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  1. Students' academic learning, performance, and motivation are ongoing topics in engineering education. Those studies that have attempted to understand the mechanisms of motivation in authentic classroom settings and scenarios are few and limited to the methods used (e.g., self-reports, observations). This Work-in-Progress study explores the utility of electrodermal activity (EDA) and temperature sensors in accurately informing scholars about student performance during an exam in real-time. Correlations between each factor were analyzed. Initial results suggest that peripheral skin temperature has a weak, positive but significant correlation to exam question difficulty r=0.08; p<; 0.001). Also, electrodermal activity and temperature showed a weak, positive, but significant correlation (r=0.13; p<; 0.0010.05). The electrodermal activity showed a weak, positive, but significant correlation to exam question difficulty (r=0.16; p<; 0.0010.01). Also, skin temperature correlations with difficulty index (did not) changed across semesters (r=0.18; p<; 0.0010.001). We also developed a multiple regression model and found moderately significant relationships between EDA, difficulty index, and skin temperature (r=0.45; p<; 0.0010.05). The findings suggest that performance is tied to physiological responses among students during exam taking, indicating a possible connection between emotions and cognition via physiology.
  2. A bio-orthogonal chemistry-based approach for fluorescent labelling of ribosomal RNA is described. It involves an adenosine analogue modified with trans -cyclooctene and masked 5′-phosphate group using aryl phosphoramidate. The incorporation into rRNA has been confirmed using agarose gel electrophoresis, as well as a highly sensitive UHPLC-MS/MS method. Fluorescent labelling of rRNA has been achieved in live HeLa cells via an inverse electron demand Diels–Alder reaction with a tetrazine conjugated to an Oregon Green fluorophore. This communication describes the stepwise approach that led to the development and characterization of the probe. The results demonstrate a new strategy towards development of future fluorescent probes to investigate the biochemistry of nucleic acids.
  3. Free, publicly-accessible full text available December 1, 2022
  4. Abstract We search for signatures of gravitational lensing in the gravitational-wave signals from compact binary coalescences detected by Advanced Laser Interferometer Gravitational-wave Observatory (LIGO) and Advanced Virgo during O3a, the first half of their third observing run. We study: (1) the expected rate of lensing at current detector sensitivity and the implications of a non-observation of strong lensing or a stochastic gravitational-wave background on the merger-rate density at high redshift; (2) how the interpretation of individual high-mass events would change if they were found to be lensed; (3) the possibility of multiple images due to strong lensing by galaxies or galaxy clusters; and (4) possible wave-optics effects due to point-mass microlenses. Several pairs of signals in the multiple-image analysis show similar parameters and, in this sense, are nominally consistent with the strong lensing hypothesis. However, taking into account population priors, selection effects, and the prior odds against lensing, these events do not provide sufficient evidence for lensing. Overall, we find no compelling evidence for lensing in the observed gravitational-wave signals from any of these analyses.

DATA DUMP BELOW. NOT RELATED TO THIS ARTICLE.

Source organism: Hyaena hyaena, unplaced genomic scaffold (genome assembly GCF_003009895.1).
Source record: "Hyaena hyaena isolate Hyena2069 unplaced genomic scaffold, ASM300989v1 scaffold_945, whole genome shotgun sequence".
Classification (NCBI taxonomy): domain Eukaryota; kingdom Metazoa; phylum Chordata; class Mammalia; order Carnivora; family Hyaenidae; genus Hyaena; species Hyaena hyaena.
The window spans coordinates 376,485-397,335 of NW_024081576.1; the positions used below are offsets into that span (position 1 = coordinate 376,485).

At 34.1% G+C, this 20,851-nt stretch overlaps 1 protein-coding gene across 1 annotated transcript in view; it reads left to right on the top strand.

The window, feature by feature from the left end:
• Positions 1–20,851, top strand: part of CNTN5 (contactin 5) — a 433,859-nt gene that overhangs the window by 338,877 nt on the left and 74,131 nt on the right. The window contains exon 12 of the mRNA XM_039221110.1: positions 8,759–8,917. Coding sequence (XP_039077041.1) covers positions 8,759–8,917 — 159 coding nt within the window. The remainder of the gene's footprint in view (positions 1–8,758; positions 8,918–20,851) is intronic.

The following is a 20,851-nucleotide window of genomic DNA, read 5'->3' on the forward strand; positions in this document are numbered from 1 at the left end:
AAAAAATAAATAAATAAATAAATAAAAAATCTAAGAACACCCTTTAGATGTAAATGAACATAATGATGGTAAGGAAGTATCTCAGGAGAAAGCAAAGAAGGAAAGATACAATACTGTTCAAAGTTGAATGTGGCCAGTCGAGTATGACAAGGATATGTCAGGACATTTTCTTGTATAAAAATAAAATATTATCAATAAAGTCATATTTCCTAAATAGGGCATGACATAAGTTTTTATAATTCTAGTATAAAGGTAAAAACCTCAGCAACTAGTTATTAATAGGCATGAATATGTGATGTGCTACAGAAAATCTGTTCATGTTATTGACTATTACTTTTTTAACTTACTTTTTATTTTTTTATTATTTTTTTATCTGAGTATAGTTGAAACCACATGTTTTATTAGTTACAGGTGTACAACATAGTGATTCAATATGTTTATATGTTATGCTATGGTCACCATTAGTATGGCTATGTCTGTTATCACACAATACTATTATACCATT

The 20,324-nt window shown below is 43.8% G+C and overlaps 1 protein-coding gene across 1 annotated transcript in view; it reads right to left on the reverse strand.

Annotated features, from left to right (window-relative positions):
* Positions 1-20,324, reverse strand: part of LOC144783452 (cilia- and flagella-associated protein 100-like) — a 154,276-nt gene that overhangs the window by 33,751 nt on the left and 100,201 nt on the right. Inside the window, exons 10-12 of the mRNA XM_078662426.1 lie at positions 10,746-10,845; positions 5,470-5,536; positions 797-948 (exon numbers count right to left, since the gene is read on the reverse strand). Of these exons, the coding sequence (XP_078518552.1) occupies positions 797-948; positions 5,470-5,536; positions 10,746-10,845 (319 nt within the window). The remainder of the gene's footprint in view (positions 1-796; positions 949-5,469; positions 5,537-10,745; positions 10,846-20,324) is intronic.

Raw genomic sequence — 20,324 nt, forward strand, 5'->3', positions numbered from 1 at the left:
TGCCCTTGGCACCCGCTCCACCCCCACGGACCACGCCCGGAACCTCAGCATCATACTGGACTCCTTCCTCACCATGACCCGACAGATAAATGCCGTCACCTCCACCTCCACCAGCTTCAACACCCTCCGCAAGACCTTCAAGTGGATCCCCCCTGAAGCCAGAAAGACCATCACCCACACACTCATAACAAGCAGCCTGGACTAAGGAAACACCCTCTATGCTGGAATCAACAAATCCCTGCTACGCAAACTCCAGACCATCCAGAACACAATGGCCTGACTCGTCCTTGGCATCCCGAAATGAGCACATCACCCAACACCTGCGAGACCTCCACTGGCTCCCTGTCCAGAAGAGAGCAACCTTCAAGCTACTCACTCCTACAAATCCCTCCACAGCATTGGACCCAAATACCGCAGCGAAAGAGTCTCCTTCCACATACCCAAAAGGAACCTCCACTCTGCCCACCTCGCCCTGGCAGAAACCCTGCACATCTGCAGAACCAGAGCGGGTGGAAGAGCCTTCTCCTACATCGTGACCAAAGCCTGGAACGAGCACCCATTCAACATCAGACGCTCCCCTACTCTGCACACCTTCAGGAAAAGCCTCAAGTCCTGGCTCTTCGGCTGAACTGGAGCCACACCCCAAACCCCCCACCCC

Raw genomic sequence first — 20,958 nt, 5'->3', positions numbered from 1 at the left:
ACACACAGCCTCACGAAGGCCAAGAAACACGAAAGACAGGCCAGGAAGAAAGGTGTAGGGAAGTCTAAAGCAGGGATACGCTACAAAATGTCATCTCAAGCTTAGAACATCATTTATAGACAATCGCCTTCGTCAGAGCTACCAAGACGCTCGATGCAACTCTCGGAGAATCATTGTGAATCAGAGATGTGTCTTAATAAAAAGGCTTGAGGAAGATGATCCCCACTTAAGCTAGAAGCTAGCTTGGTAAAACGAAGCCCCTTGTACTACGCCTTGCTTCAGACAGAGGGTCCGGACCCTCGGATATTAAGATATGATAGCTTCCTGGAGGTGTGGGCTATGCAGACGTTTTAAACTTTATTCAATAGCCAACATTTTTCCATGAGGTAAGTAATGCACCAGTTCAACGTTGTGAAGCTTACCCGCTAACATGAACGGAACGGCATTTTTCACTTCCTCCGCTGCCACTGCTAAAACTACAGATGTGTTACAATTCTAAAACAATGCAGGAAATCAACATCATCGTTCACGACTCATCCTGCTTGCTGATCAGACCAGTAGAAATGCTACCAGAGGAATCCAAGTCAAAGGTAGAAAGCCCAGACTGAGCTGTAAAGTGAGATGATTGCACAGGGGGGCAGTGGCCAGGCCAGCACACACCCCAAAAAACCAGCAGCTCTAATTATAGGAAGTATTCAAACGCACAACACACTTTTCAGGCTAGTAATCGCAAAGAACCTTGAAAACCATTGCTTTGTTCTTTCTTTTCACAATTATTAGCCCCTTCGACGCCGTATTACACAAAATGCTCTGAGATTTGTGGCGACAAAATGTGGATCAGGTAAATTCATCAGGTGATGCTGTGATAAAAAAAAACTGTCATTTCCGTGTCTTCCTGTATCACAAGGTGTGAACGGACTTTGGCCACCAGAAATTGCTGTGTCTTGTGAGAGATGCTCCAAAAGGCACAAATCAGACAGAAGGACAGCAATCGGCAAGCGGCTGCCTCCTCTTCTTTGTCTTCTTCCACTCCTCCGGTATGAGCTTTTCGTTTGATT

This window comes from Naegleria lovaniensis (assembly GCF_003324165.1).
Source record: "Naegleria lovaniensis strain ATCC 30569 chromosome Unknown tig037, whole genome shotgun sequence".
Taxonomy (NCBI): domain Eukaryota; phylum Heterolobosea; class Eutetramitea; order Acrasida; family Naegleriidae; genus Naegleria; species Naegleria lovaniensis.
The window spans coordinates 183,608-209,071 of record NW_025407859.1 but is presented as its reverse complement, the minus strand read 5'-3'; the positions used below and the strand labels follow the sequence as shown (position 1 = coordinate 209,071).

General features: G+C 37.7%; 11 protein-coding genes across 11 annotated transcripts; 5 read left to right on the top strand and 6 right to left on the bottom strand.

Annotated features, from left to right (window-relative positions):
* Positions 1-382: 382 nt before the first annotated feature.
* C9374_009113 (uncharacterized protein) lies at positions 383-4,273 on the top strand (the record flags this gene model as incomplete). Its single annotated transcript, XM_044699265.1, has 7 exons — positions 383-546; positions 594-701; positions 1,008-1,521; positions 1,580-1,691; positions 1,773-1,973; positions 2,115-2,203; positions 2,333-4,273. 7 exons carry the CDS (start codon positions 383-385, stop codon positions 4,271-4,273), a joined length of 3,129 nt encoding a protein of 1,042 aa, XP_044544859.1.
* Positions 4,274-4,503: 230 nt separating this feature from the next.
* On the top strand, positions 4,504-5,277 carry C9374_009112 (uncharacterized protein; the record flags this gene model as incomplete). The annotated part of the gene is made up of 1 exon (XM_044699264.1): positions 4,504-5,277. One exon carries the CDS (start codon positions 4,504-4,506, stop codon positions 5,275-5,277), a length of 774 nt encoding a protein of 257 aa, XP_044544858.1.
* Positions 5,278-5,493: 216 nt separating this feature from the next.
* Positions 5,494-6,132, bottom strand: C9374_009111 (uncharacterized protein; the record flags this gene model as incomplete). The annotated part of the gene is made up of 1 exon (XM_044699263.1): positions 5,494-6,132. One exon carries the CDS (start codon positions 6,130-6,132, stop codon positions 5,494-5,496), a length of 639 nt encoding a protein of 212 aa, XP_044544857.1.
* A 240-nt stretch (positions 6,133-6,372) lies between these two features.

Free, publicly-accessible full text available December 1, 2022
  5. Abstract We present a search for continuous gravitational-wave emission due to r-modes in the pulsar PSR J0537–6910 using data from the LIGO–Virgo Collaboration observing run O3. PSR J0537–6910 is a young energetic X-ray pulsar and is the most frequent glitcher known. The inter-glitch braking index of the pulsar suggests that gravitational-wave emission due to r-mode oscillations may play an important role in the spin evolution of this pulsar. Theoretical models confirm this possibility and predict emission at a level that can be probed by ground-based detectors. In order to explore this scenario, we search for r-mode emission in the epochs between glitches by using a contemporaneous timing ephemeris obtained from NICER data. We do not detect any signals in the theoretically expected band of 86–97 Hz, and report upper limits on the amplitude of the gravitational waves. Our results improve on previous amplitude upper limits from r-modes in J0537-6910 by a factor of up to 3 and place stringent constraints on theoretical models for r-mode-driven spin-down in PSR J0537–6910, especially for higher frequencies at which our results reach below the spin-down limit defined by energy conservation.
    Free, publicly-accessible full text available November 1, 2022
  6. Free, publicly-accessible full text available November 1, 2022
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